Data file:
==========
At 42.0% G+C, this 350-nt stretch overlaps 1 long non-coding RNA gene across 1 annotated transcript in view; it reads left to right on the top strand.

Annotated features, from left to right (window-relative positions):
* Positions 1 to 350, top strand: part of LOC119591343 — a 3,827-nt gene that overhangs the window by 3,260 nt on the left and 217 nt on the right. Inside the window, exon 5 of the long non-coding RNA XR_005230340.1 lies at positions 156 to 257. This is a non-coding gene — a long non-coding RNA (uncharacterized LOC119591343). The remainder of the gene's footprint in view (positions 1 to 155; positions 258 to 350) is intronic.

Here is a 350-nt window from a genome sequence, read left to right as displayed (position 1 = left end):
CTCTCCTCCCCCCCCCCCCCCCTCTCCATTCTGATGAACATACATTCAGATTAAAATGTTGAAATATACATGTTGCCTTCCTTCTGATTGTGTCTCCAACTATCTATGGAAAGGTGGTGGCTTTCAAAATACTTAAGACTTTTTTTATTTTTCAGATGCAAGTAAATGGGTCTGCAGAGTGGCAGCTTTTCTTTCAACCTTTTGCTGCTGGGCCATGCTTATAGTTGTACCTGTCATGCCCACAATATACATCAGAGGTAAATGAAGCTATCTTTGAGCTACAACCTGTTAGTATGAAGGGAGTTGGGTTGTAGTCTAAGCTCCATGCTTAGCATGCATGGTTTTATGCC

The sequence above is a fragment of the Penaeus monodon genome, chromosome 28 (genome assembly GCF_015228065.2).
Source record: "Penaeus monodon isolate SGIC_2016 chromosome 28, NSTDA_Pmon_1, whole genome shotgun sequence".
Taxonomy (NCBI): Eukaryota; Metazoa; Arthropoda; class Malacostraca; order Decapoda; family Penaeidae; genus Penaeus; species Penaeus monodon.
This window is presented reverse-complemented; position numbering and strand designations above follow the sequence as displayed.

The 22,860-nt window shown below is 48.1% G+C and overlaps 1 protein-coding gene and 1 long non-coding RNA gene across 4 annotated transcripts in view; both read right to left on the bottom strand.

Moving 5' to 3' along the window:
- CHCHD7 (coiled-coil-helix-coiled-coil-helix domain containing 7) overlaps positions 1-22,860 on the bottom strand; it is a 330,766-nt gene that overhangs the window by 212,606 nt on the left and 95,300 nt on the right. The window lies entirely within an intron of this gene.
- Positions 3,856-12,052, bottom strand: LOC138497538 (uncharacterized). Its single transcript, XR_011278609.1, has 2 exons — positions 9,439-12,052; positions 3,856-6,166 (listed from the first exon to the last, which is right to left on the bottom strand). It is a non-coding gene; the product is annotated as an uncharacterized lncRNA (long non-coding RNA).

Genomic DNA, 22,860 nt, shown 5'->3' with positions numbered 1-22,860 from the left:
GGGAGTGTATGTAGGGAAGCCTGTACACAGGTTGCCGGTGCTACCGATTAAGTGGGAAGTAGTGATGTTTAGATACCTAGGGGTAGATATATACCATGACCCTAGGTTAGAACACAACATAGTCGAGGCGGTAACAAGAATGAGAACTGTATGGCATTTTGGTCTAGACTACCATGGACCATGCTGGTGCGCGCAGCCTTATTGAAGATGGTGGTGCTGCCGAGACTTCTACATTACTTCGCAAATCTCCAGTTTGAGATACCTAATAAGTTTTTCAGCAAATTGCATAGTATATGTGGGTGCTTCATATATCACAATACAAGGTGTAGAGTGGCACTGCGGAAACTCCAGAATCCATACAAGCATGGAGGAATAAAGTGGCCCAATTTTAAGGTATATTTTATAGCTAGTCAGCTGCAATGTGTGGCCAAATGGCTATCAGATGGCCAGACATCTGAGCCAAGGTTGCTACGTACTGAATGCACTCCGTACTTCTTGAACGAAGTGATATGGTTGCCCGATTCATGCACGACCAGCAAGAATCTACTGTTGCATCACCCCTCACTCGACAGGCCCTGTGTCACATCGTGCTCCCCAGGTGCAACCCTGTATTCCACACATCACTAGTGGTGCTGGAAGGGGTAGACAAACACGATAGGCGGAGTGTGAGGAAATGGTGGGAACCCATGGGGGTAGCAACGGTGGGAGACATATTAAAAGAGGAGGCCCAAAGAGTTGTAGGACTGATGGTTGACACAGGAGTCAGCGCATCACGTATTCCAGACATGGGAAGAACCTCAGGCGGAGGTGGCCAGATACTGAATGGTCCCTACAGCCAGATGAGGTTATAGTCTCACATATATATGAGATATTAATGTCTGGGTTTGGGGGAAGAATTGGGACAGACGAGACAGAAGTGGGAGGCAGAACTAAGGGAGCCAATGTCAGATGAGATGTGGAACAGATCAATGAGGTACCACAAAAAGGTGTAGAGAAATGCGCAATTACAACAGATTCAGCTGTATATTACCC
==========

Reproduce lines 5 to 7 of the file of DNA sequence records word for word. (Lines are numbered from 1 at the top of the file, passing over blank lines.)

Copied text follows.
CTCTCCTCCCCCCCCCCCCCCCTCTCCATTCTGATGAACATACATTCAGATTAAAATGTTGAAATATACATGTTGCCTTCCTTCTGATTGTGTCTCCAACTATCTATGGAAAGGTGGTGGCTTTCAAAATACTTAAGACTTTTTTTATTTTTCAGATGCAAGTAAATGGGTCTGCAGAGTGGCAGCTTTTCTTTCAACCTTTTGCTGCTGGGCCATGCTTATAGTTGTACCTGTCATGCCCACAATATACATCAGAGGTAAATGAAGCTATCTTTGAGCTACAACCTGTTAGTATGAAGGGAGTTGGGTTGTAGTCTAAGCTCCATGCTTAGCATGCATGGTTTTATGCC

The sequence above is a fragment of the Penaeus monodon genome, chromosome 28 (genome assembly GCF_015228065.2).
Source record: "Penaeus monodon isolate SGIC_2016 chromosome 28, NSTDA_Pmon_1, whole genome shotgun sequence".